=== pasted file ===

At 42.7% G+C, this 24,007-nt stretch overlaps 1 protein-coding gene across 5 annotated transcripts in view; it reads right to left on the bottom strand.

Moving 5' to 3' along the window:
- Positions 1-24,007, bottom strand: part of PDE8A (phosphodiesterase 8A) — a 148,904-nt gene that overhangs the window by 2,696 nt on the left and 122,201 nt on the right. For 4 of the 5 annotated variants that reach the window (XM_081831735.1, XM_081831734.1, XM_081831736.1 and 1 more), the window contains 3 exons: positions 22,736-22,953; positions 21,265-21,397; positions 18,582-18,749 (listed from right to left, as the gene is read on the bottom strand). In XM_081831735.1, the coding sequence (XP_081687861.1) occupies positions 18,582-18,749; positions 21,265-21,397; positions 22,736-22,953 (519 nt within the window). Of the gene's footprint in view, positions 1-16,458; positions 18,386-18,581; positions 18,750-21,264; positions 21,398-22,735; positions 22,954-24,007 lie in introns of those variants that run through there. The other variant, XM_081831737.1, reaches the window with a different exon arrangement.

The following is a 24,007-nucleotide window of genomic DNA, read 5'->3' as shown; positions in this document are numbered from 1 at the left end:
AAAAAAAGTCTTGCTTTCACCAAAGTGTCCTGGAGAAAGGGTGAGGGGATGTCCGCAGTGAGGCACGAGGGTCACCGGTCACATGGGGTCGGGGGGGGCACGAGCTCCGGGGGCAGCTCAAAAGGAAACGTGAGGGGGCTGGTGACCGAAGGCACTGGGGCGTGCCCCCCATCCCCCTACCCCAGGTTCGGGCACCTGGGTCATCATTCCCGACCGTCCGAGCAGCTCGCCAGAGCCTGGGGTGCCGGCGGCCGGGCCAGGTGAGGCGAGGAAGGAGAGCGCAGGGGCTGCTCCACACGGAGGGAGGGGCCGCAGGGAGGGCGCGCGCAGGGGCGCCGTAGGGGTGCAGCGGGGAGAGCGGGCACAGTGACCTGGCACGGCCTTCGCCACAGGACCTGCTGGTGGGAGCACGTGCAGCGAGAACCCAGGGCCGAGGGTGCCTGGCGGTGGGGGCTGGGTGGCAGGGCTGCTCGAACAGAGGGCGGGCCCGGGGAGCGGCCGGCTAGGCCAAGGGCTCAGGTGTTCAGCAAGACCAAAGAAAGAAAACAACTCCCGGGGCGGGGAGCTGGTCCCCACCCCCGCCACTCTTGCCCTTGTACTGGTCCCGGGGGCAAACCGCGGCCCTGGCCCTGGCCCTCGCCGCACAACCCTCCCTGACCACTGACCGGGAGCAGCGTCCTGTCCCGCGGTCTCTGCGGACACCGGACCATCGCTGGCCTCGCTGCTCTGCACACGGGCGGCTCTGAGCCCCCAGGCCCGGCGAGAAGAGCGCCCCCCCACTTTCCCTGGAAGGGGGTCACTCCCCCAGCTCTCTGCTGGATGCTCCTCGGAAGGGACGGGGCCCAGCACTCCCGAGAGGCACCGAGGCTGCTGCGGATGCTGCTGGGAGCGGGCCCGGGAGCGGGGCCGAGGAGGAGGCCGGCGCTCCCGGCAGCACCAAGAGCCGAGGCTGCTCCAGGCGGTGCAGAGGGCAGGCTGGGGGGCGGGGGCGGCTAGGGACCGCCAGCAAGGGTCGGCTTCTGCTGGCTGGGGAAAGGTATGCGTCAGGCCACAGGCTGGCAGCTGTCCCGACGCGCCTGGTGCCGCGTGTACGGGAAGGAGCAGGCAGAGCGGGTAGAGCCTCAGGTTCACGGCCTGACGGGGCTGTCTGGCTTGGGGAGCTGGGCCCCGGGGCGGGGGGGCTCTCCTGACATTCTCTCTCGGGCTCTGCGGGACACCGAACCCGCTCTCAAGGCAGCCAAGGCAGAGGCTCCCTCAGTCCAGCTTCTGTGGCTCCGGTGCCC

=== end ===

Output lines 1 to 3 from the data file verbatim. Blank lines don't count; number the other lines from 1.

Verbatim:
At 42.7% G+C, this 24,007-nt stretch overlaps 1 protein-coding gene across 5 annotated transcripts in view; it reads right to left on the bottom strand.

Moving 5' to 3' along the window:
- Positions 1-24,007, bottom strand: part of PDE8A (phosphodiesterase 8A) — a 148,904-nt gene that overhangs the window by 2,696 nt on the left and 122,201 nt on the right. For 4 of the 5 annotated variants that reach the window (XM_081831735.1, XM_081831734.1, XM_081831736.1 and 1 more), the window contains 3 exons: positions 22,736-22,953; positions 21,265-21,397; positions 18,582-18,749 (listed from right to left, as the gene is read on the bottom strand). In XM_081831735.1, the coding sequence (XP_081687861.1) occupies positions 18,582-18,749; positions 21,265-21,397; positions 22,736-22,953 (519 nt within the window). Of the gene's footprint in view, positions 1-16,458; positions 18,386-18,581; positions 18,750-21,264; positions 21,398-22,735; positions 22,954-24,007 lie in introns of those variants that run through there. The other variant, XM_081831737.1, reaches the window with a different exon arrangement.